# Commutative group scheme

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A group scheme over a basis scheme , the value of which on any -scheme is an Abelian group. Examples of commutative group schemes are Abelian schemes and algebraic tori (cf. Algebraic torus; Abelian scheme). A generalization of algebraic tori in the framework of the theory of group schemes is the following notion. A commutative group scheme is said to be a group scheme of multiplicative type if for any point there is an open neighbourhood and and an absolutely-flat quasi-compact morphism such that the commutative group scheme is diagonalizable over . Here, a diagonalizable group scheme is a group scheme of the form where is an Abelian group and is its group algebra with coefficients in the structure sheaf of the scheme . In the case when is the spectrum of an algebraically closed field, this notion reduces to that of a diagonalizable group. If is the additive group of integers, then coincides with the multiplicative group scheme .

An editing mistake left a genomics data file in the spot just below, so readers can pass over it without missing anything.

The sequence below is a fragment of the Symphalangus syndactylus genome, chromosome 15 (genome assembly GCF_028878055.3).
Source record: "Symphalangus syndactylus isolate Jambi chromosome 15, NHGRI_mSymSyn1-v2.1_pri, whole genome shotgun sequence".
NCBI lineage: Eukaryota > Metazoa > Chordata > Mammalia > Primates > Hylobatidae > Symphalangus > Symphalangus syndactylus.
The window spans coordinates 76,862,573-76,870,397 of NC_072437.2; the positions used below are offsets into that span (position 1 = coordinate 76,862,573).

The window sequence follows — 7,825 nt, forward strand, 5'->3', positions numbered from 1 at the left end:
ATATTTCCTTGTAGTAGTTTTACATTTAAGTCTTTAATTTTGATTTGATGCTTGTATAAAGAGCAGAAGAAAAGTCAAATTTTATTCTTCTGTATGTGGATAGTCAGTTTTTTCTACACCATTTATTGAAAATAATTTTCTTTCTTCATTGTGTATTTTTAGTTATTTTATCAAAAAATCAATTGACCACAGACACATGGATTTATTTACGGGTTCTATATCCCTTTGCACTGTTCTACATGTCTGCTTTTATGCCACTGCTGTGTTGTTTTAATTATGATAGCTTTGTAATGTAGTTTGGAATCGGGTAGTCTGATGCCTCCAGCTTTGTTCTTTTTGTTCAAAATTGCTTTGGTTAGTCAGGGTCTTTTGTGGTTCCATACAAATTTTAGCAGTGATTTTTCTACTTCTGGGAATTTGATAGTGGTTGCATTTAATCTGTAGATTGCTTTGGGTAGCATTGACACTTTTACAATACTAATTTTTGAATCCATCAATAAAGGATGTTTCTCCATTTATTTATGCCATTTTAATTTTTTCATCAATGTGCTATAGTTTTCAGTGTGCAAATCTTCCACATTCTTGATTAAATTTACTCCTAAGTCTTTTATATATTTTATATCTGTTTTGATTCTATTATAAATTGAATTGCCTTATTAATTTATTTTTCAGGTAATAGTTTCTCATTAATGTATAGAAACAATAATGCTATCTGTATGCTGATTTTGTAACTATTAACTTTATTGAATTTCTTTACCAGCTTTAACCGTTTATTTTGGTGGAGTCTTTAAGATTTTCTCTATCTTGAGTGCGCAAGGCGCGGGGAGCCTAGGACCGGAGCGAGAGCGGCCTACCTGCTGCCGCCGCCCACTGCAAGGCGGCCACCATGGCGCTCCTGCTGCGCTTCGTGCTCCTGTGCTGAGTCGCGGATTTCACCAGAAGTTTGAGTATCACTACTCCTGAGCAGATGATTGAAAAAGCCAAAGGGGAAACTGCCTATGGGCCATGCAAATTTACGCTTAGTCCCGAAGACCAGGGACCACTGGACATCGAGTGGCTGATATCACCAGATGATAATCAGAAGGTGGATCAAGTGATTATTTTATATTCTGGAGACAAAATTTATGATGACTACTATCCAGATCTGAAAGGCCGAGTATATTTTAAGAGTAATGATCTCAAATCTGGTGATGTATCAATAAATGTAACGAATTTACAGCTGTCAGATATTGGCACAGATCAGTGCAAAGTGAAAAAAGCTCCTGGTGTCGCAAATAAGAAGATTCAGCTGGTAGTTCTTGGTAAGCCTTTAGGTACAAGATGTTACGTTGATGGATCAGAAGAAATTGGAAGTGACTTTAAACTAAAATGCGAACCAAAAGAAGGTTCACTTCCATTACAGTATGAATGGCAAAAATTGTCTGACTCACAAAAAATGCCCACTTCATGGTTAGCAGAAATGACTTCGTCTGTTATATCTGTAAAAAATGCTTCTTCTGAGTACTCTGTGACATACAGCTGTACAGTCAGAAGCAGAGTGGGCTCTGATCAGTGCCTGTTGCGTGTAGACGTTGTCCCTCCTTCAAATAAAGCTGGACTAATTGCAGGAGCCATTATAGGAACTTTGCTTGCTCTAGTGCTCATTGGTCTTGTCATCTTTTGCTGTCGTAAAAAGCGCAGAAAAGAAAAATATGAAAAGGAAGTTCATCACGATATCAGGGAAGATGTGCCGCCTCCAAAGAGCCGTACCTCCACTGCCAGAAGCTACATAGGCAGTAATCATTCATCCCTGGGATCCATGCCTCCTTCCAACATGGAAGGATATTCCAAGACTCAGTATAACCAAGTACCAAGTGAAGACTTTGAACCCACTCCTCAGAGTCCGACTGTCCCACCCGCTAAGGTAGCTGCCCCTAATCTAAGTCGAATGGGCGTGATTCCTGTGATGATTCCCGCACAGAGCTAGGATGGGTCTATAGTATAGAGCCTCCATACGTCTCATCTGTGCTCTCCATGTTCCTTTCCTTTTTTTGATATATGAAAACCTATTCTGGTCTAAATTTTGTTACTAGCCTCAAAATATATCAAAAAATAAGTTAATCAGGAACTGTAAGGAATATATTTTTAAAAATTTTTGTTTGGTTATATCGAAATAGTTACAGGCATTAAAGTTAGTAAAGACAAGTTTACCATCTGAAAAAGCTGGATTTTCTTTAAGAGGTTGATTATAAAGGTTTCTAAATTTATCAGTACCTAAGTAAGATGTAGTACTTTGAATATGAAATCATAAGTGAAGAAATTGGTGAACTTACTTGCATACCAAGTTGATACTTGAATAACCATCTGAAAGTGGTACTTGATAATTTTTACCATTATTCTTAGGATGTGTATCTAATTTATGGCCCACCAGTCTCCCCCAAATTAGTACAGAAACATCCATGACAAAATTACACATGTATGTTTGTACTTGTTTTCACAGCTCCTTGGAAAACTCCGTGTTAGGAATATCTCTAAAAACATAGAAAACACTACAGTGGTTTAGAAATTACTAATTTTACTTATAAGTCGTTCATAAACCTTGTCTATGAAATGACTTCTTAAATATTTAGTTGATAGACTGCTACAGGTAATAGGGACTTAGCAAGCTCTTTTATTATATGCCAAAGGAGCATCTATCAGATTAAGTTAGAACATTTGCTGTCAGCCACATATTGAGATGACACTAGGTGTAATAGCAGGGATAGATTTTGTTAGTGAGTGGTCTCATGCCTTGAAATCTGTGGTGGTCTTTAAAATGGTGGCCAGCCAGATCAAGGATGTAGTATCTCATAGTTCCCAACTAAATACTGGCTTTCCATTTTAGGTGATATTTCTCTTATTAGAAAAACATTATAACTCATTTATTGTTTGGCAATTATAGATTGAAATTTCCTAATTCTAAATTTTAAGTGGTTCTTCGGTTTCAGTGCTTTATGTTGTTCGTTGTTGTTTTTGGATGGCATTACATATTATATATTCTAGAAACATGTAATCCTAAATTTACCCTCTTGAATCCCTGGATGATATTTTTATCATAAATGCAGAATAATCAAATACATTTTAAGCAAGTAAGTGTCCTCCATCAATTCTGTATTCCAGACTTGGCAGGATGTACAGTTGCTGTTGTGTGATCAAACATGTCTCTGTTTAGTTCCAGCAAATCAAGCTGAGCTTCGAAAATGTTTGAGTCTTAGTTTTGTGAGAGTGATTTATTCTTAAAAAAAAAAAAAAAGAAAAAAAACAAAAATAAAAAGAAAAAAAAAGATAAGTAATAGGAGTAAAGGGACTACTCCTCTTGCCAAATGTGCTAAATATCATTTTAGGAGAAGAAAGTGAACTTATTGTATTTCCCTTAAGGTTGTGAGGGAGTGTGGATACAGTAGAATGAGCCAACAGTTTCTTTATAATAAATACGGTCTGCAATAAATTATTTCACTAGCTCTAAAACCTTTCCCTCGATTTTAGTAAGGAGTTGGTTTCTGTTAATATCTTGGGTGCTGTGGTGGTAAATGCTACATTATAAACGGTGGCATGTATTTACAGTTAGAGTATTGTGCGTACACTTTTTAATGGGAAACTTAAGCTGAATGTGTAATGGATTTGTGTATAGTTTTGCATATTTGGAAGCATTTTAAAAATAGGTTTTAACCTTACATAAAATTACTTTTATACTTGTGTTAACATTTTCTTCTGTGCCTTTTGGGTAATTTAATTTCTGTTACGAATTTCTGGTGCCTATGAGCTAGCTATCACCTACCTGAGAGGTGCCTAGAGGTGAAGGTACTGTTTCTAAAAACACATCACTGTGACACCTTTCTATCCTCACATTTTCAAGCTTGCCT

Let be a group scheme over whose fibre over the point is a group scheme of multiplicative type over the residue class field . Then there is a neighbourhood of such that is a group scheme of multiplicative type over (Grothendieck's rigidity theorem).

The structure of commutative group schemes has been studied in the case when the basis scheme is the spectrum of a field , and the commutative group scheme is of finite type over . In this case the commutative group scheme contains a maximal invariant affine group subscheme, the quotient with respect to which is an Abelian variety (a structure theorem of Chevalley). Any affine commutative group scheme of such a type has a maximal invariant group subscheme of multiplicative type, the quotient with respect to which is a unipotent group. If the field is perfect, then , where is a maximal unipotent subgroup of .

How to Cite This Entry:
Commutative group scheme. Encyclopedia of Mathematics. URL: http://encyclopediaofmath.org/index.php?title=Commutative_group_scheme&oldid=13667
This article was adapted from an original article by I.V. Dolgachev (originator), which appeared in Encyclopedia of Mathematics - ISBN 1402006098. See original article